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Canada History Q/A

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1. Q: In what year did Jacques Cartier make his first voyage to Canada? A: 1534.

2. Q: Who was the founder of Quebec City in 1608? A: Samuel de Champlain.

3. Q: Which European power ceded Canada to Britain after the Treaty of Paris in 1763? A: France.

4. Q: What event in 1867 led to the confederation of Canada, uniting several provinces into the Dominion of Canada? A: The British North America Act.

5. Q: Who was the first Prime Minister of Canada after confederation in 1867? A: Sir John A. Macdonald.

6. Q: In what year did Canada become a fully independent nation, with the passage of the Statute of Westminster? A: 1931.

7. Q: During which conflict did Canada gain international recognition for its military contributions, especially at Vimy Ridge? A: World War I.

8. Q: What was the purpose of the Canadian Pacific Railway, completed in 1885? A: To connect the east and west coasts of Canada and facilitate transportation.

9. Q: Which indigenous peoples played a crucial role in the fur trade in the early history of Canada? A: The Indigenous Peoples of the First Nations.

10. Q: What was the significance of the Battle of Quebec in 1759 during the Seven Years’ War? A: It led to British control of Canada.

11. Q: In what year did Newfoundland and Labrador join Canada as the tenth province? A: 1949.

12. Q: What was the purpose of the Hudson’s Bay Company, founded in 1670? A: To trade in furs and other goods in North America.

13. Q: Which expedition led to the discovery of the Northwest Passage in 1903-1906? A: The expedition of Roald Amundsen.

14. Q: What major event marked the beginning of the Great Depression in Canada in 1929? A: The stock market crash.

15. Q: Who was the iconic Canadian explorer who mapped much of Canada’s northern regions in the early 20th century? A: Vilhjalmur Stefansson.

16. Q: What was the purpose of the Indian Act, enacted in 1876? A: It defined the legal status and rights of Indigenous peoples in Canada.

17. Q: Which Canadian province is known for the Klondike Gold Rush of the late 19th century? A: Yukon.

18. Q: In what year did Canada introduce its official flag, the Maple Leaf? A: 1965.

19. Q: What was the purpose of the Residential Schools in Canada, which operated from the 19th century to the 1990s? A: To assimilate Indigenous children into Euro-Canadian culture.

20. Q: Which province was the last to join the Canadian Confederation in 1949? A: Newfoundland and Labrador.

21. Q: What role did Canadian troops play in the Battle of Juno Beach during World War II? A: They were part of the D-Day invasion on June 6, 1944.

22. Q: Which treaty signed in 1760 ceded New France to Britain and played a role in the shaping of Canada? A: The Treaty of Paris.

23. Q: What was the significance of the Battle of Vimy Ridge during World War I? A: It marked a key victory for the Allied forces and is considered a defining moment for Canada.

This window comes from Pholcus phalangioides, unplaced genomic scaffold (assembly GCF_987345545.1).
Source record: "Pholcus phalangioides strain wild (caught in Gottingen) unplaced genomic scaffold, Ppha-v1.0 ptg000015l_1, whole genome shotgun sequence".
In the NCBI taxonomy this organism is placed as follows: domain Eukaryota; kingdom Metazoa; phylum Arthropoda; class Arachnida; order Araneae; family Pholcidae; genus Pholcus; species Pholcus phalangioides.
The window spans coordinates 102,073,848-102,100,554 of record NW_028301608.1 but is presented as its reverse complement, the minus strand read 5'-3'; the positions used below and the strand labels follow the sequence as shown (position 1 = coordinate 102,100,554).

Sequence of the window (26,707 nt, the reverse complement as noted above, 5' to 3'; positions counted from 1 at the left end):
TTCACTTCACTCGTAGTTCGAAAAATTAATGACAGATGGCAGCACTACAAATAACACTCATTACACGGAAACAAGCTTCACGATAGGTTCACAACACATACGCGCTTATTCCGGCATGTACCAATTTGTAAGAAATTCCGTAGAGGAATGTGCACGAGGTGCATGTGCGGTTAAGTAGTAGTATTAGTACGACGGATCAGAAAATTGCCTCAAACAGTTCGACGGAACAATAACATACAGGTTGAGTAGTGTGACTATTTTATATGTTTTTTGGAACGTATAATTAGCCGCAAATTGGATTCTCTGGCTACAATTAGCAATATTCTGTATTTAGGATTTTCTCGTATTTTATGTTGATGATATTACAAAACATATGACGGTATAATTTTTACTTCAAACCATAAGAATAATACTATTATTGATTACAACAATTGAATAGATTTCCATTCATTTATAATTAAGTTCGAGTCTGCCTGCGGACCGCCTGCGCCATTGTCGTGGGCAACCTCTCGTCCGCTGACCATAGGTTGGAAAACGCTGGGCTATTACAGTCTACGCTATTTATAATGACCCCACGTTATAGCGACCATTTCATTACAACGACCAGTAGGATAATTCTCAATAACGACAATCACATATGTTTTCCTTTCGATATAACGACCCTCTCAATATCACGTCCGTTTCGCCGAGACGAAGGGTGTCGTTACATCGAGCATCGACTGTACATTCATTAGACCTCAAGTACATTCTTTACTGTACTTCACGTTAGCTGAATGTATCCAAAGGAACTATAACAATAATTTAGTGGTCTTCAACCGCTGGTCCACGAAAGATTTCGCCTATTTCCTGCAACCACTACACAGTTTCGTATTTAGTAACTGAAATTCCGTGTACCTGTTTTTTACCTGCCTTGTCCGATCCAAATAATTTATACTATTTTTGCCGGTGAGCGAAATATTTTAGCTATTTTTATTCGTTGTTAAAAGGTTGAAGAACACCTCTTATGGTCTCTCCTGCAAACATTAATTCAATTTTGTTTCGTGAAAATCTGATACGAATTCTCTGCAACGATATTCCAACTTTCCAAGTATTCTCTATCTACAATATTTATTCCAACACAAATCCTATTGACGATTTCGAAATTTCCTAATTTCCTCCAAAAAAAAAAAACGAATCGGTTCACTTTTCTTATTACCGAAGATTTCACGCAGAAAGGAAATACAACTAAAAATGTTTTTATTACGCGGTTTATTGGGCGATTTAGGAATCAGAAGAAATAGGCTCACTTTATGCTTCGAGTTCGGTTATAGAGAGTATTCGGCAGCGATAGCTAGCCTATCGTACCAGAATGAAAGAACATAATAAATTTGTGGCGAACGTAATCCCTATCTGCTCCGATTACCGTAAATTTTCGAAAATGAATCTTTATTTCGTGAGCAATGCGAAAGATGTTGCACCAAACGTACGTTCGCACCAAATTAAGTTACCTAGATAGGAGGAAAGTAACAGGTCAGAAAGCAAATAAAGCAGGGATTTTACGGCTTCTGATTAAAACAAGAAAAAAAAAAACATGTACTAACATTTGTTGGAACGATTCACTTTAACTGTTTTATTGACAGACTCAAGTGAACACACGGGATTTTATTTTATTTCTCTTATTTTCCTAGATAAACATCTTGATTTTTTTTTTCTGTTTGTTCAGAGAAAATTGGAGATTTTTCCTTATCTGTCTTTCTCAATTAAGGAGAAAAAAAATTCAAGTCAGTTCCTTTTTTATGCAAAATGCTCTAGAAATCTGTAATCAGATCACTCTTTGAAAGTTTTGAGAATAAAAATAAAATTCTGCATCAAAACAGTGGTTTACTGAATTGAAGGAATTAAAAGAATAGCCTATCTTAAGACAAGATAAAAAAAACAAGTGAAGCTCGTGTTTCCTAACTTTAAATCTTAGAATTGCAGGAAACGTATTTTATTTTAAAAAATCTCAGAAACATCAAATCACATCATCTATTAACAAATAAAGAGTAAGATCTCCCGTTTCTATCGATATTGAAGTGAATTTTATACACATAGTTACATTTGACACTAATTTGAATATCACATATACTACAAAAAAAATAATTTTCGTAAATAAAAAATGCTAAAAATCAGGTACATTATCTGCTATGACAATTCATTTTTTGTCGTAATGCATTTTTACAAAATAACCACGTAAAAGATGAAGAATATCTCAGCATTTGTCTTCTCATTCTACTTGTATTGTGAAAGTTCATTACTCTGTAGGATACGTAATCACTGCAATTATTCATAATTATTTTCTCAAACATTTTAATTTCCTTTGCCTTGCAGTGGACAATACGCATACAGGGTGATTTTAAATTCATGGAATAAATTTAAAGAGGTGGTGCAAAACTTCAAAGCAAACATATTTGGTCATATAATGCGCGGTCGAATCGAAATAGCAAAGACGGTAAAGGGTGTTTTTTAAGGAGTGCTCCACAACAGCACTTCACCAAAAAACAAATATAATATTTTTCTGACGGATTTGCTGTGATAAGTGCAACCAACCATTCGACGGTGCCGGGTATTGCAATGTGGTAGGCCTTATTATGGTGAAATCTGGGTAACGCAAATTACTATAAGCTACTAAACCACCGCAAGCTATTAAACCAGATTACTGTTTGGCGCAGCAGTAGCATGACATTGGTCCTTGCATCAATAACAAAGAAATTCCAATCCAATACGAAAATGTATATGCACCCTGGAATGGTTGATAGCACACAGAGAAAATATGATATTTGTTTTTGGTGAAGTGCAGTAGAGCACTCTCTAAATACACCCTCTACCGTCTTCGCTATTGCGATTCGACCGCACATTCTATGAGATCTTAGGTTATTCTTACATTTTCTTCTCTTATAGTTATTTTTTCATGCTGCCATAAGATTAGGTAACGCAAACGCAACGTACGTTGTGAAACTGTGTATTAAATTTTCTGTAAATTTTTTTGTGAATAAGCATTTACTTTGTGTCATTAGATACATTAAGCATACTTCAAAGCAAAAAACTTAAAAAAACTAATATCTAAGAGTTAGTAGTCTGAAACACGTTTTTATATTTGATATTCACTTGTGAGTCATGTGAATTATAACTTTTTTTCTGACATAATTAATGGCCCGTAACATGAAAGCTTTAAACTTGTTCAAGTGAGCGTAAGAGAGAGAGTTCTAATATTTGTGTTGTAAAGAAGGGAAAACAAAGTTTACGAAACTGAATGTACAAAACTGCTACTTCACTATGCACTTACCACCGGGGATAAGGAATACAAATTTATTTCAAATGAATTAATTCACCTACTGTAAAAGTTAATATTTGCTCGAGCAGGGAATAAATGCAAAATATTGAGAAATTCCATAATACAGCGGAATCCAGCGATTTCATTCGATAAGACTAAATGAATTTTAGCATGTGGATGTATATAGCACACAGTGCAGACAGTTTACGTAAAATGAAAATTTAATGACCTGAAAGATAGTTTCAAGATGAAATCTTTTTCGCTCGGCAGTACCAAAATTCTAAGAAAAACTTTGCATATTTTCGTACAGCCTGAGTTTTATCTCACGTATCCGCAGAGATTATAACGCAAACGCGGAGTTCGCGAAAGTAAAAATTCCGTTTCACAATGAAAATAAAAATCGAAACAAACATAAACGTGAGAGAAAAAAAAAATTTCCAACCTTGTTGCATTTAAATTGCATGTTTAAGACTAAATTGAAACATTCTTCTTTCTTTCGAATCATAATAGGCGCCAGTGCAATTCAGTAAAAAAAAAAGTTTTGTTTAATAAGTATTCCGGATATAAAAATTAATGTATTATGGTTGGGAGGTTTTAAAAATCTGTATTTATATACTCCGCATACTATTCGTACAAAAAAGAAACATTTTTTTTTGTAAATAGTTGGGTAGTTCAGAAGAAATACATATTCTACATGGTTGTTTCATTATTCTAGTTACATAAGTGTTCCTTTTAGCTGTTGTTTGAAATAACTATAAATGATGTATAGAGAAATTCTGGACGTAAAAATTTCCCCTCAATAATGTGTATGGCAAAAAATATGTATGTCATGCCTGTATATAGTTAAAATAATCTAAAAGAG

24. Q: Who was Louis Riel, and what role did he play in Canadian history? A: Louis Riel was a Métis leader who played a key role in the Red River and Northwest Rebellions.

25. Q: Which Canadian province experienced the Klondike Gold Rush in the late 19th century? A: Yukon.

26. Q: What was the purpose of the War Measures Act, enacted during World War I and World War II? A: It gave the Canadian government broad powers during times of war or emergency.

27. Q: Which Canadian province is known for the historic Plains of Abraham battle between the French and British in 1759? A: Quebec.

28. Q: Who were the Fathers of Confederation, key figures in the creation of the Dominion of Canada in 1867? A: Leaders like John A. Macdonald, George Brown, and George-Étienne Cartier.

29. Q: What was the purpose of the Canadian Radio Broadcasting Commission, established in 1932? A: To regulate and promote Canadian radio broadcasting.

30. Q: In what year did Canada become a member of the United Nations? A: 1945.

31. Q: What was the significance of the Charlottetown Conference in 1864? A: It laid the groundwork for the confederation of Canada.

32. Q: Who was the first Indigenous person to be appointed as Governor General of Canada? A: Mary Simon, appointed in 2021.

33. Q: Which political party introduced the Canadian Charter of Rights and Freedoms in 1982? A: The Liberal Party, led by Prime Minister Pierre Trudeau.

34. Q: What was the purpose of the National Policy, introduced by Prime Minister John A. Macdonald in 1879? A: To promote economic growth through protective tariffs and the construction of the Canadian Pacific Railway.

35. Q: Which political party implemented the National Healthcare System in Canada in the 1960s? A: The New Democratic Party (NDP).

36. Q: What role did Canadian soldiers play in the Korean War (1950-1953)? A: Canada contributed troops to the United Nations forces.

37. Q: What was the purpose of the Royal Proclamation of 1763 in relation to Indigenous lands? A: It aimed to regulate the expansion of British colonies and protect Indigenous territories.

38. Q: Who was the first woman elected to the House of Commons in Canada? A: Agnes Macphail, in 1921.

39. Q: What was the significance of the Winnipeg General Strike in 1919? A: It was a major strike by workers demanding better working conditions and wages.

40. Q: In what year did the St. Lawrence Seaway, a major shipping route, officially open? A: 1959.

41. Q: What was the purpose of the National Energy Program (NEP), introduced in 1980? A: To promote energy self-sufficiency and control oil prices.